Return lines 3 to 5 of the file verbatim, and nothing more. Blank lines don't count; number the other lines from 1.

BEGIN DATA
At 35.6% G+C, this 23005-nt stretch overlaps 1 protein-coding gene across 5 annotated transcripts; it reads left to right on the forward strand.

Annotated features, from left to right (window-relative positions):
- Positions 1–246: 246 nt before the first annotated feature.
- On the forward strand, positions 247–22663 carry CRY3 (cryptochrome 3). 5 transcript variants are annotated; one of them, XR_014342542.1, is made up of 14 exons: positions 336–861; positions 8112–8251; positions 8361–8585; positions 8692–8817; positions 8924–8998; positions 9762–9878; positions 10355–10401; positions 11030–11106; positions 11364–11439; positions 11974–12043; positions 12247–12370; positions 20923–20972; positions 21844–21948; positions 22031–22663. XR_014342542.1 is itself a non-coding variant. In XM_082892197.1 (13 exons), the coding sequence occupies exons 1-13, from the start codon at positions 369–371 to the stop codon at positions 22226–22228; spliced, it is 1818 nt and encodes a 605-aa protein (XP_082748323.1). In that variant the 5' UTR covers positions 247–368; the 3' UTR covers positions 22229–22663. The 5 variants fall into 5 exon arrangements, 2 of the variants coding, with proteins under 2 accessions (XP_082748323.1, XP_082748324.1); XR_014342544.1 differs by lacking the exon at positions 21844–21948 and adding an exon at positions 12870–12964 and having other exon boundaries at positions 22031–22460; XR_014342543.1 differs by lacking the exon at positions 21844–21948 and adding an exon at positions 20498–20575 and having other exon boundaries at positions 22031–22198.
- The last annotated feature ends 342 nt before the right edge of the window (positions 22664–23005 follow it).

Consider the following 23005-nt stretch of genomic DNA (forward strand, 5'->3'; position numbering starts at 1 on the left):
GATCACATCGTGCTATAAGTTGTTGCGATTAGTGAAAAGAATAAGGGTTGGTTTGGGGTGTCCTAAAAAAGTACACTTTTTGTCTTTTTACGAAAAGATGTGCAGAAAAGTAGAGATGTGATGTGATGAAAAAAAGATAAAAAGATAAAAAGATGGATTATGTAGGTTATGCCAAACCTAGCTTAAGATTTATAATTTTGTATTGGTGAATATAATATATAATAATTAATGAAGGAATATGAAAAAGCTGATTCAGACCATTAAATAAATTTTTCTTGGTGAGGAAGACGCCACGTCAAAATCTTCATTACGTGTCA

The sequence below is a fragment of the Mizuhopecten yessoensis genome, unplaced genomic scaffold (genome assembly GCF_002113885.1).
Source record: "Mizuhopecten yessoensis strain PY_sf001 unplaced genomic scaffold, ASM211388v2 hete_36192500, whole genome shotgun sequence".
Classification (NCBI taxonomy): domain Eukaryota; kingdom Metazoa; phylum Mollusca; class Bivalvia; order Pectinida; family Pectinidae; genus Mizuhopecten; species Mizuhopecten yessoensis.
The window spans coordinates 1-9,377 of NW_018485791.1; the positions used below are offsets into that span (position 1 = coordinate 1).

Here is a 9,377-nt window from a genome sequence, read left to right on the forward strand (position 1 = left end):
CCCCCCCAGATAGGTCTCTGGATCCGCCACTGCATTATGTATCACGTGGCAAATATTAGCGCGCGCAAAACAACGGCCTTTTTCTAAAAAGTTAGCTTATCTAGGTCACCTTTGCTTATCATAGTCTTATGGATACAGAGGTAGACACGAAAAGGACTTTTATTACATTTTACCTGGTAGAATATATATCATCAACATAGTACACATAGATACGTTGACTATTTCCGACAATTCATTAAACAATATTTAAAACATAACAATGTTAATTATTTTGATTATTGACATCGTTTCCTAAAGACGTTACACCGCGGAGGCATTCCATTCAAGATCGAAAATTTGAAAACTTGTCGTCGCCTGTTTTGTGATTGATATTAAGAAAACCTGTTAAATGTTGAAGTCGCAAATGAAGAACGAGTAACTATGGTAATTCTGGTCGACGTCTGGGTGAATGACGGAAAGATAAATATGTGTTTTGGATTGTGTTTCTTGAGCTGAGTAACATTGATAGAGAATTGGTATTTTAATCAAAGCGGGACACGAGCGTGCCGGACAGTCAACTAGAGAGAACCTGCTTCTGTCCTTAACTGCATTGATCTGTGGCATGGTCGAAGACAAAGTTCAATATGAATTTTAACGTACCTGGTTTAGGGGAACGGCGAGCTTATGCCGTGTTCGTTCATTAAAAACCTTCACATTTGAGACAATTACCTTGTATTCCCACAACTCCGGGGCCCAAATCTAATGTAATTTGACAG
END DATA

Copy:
- Positions 1–246: 246 nt before the first annotated feature.
- On the forward strand, positions 247–22663 carry CRY3 (cryptochrome 3). 5 transcript variants are annotated; one of them, XR_014342542.1, is made up of 14 exons: positions 336–861; positions 8112–8251; positions 8361–8585; positions 8692–8817; positions 8924–8998; positions 9762–9878; positions 10355–10401; positions 11030–11106; positions 11364–11439; positions 11974–12043; positions 12247–12370; positions 20923–20972; positions 21844–21948; positions 22031–22663. XR_014342542.1 is itself a non-coding variant. In XM_082892197.1 (13 exons), the coding sequence occupies exons 1-13, from the start codon at positions 369–371 to the stop codon at positions 22226–22228; spliced, it is 1818 nt and encodes a 605-aa protein (XP_082748323.1). In that variant the 5' UTR covers positions 247–368; the 3' UTR covers positions 22229–22663. The 5 variants fall into 5 exon arrangements, 2 of the variants coding, with proteins under 2 accessions (XP_082748323.1, XP_082748324.1); XR_014342544.1 differs by lacking the exon at positions 21844–21948 and adding an exon at positions 12870–12964 and having other exon boundaries at positions 22031–22460; XR_014342543.1 differs by lacking the exon at positions 21844–21948 and adding an exon at positions 20498–20575 and having other exon boundaries at positions 22031–22198.
- The last annotated feature ends 342 nt before the right edge of the window (positions 22664–23005 follow it).